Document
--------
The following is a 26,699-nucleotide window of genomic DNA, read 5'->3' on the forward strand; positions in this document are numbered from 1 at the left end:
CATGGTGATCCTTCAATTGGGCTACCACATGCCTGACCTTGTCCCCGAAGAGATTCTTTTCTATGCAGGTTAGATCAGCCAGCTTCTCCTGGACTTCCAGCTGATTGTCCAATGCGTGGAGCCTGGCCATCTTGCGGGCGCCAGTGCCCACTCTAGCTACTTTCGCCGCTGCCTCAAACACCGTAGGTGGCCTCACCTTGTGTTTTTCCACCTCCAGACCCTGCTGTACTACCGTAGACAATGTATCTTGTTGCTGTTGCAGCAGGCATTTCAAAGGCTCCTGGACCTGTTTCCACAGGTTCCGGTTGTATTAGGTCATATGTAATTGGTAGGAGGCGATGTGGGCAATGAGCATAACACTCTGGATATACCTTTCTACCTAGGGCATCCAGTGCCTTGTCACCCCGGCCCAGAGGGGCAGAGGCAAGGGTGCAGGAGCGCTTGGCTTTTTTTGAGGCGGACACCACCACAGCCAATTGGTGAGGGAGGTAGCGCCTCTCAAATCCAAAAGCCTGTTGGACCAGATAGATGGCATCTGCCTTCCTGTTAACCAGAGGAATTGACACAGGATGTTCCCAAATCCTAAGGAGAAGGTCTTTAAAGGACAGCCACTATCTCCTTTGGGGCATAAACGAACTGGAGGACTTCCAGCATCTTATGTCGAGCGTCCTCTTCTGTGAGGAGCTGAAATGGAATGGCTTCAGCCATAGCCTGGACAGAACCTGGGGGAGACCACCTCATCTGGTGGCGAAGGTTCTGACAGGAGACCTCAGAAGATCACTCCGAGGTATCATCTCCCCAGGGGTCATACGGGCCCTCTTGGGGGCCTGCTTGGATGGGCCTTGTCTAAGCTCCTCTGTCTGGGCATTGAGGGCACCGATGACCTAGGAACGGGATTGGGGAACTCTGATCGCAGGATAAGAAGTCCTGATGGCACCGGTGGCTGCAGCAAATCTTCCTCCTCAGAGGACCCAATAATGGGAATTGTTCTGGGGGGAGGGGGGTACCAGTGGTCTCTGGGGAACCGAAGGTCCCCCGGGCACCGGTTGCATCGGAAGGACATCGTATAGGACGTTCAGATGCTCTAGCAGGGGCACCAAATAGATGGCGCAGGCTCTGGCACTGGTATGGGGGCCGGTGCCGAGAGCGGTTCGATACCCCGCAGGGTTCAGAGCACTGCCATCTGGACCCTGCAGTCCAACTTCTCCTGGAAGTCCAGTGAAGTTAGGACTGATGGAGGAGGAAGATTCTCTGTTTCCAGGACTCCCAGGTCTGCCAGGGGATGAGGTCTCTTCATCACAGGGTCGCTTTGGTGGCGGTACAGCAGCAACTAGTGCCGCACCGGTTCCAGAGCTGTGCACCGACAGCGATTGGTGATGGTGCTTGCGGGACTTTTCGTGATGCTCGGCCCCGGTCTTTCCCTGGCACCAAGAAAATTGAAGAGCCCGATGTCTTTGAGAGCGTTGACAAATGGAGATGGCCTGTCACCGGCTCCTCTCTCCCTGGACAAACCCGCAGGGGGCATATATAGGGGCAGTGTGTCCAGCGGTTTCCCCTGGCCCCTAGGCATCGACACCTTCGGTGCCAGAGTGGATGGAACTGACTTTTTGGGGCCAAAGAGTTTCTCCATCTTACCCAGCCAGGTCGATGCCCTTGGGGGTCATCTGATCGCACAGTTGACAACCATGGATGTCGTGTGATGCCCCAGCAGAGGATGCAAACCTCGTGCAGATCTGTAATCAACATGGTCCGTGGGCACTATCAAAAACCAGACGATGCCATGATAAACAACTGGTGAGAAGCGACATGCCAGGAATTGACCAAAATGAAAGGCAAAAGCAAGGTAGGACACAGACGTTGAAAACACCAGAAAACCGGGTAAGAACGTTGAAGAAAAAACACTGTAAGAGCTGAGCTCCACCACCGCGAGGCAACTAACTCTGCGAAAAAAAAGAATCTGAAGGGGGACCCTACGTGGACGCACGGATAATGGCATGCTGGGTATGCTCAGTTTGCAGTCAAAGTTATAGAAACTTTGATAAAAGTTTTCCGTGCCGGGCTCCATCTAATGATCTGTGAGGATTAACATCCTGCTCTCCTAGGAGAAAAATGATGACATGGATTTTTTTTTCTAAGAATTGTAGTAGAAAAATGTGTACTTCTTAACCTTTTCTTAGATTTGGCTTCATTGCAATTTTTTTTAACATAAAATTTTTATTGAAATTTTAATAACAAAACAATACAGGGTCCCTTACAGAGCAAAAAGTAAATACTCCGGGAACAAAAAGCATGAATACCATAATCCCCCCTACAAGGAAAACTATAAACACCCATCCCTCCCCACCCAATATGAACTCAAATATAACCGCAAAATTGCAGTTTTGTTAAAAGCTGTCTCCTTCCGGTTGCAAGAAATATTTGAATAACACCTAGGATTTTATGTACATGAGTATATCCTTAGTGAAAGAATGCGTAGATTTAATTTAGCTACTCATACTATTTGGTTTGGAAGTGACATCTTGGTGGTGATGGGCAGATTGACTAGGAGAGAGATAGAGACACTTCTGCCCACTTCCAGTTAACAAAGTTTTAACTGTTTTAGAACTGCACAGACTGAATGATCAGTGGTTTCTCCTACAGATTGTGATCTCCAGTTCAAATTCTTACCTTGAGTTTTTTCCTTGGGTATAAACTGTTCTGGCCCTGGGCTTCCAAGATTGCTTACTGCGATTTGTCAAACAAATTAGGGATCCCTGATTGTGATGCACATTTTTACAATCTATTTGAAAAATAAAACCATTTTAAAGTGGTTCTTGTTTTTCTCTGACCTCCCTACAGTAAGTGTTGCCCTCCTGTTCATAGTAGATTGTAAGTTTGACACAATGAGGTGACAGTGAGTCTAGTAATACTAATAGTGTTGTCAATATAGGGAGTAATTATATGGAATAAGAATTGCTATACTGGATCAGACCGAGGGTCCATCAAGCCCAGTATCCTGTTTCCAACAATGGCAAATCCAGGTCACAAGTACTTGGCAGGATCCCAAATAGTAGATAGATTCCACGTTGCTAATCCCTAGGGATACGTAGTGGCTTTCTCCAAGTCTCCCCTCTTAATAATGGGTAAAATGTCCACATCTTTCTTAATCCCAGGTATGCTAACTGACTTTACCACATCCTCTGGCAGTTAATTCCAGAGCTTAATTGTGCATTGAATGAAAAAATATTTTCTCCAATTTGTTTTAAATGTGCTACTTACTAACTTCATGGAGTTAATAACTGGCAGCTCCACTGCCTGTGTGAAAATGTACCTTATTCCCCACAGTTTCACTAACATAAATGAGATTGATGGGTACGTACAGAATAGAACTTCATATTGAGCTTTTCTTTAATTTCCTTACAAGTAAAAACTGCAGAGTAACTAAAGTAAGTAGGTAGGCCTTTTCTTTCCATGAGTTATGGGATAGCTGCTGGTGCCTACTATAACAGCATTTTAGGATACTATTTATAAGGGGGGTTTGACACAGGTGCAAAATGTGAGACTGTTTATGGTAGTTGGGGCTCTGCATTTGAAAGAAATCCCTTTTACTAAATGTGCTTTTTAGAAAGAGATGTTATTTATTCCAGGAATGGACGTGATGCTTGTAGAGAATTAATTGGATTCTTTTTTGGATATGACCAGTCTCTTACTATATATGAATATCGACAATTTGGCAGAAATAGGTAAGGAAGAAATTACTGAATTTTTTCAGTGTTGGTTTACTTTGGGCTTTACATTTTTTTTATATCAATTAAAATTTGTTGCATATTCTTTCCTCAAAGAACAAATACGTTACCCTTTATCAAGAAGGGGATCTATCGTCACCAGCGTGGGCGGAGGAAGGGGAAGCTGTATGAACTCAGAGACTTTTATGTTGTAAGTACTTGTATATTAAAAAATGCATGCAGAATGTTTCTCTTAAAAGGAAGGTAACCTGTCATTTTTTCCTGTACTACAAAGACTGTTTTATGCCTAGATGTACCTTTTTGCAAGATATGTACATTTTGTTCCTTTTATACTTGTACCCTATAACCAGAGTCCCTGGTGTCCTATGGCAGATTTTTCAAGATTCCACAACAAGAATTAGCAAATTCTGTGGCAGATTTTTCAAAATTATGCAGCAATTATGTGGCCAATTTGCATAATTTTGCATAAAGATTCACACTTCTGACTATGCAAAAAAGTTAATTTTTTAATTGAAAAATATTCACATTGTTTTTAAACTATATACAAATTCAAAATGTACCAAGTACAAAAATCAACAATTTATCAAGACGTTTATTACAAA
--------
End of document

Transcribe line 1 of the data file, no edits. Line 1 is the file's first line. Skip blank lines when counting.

The following is a 26,699-nucleotide window of genomic DNA, read 5'->3' on the forward strand; positions in this document are numbered from 1 at the left end: